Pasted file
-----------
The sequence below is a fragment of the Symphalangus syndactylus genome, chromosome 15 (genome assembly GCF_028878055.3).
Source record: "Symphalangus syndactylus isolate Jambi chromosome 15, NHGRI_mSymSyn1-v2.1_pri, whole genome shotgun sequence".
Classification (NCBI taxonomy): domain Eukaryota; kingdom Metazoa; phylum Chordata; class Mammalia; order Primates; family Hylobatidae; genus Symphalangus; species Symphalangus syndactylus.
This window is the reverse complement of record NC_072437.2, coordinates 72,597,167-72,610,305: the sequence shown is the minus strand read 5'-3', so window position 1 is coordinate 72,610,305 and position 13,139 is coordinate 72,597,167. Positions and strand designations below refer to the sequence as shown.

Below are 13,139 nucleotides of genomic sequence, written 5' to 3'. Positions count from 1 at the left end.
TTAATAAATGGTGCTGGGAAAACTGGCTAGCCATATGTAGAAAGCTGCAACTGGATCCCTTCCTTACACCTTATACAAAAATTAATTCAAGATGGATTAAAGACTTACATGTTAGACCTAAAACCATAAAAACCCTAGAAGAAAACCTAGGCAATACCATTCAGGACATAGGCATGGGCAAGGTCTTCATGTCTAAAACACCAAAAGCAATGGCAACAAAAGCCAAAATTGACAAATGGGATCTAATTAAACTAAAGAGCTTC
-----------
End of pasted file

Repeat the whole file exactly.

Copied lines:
The sequence below is a fragment of the Symphalangus syndactylus genome, chromosome 15 (genome assembly GCF_028878055.3).
Source record: "Symphalangus syndactylus isolate Jambi chromosome 15, NHGRI_mSymSyn1-v2.1_pri, whole genome shotgun sequence".
Classification (NCBI taxonomy): domain Eukaryota; kingdom Metazoa; phylum Chordata; class Mammalia; order Primates; family Hylobatidae; genus Symphalangus; species Symphalangus syndactylus.
This window is the reverse complement of record NC_072437.2, coordinates 72,597,167-72,610,305: the sequence shown is the minus strand read 5'-3', so window position 1 is coordinate 72,610,305 and position 13,139 is coordinate 72,597,167. Positions and strand designations below refer to the sequence as shown.

Below are 13,139 nucleotides of genomic sequence, written 5' to 3'. Positions count from 1 at the left end.
TTAATAAATGGTGCTGGGAAAACTGGCTAGCCATATGTAGAAAGCTGCAACTGGATCCCTTCCTTACACCTTATACAAAAATTAATTCAAGATGGATTAAAGACTTACATGTTAGACCTAAAACCATAAAAACCCTAGAAGAAAACCTAGGCAATACCATTCAGGACATAGGCATGGGCAAGGTCTTCATGTCTAAAACACCAAAAGCAATGGCAACAAAAGCCAAAATTGACAAATGGGATCTAATTAAACTAAAGAGCTTC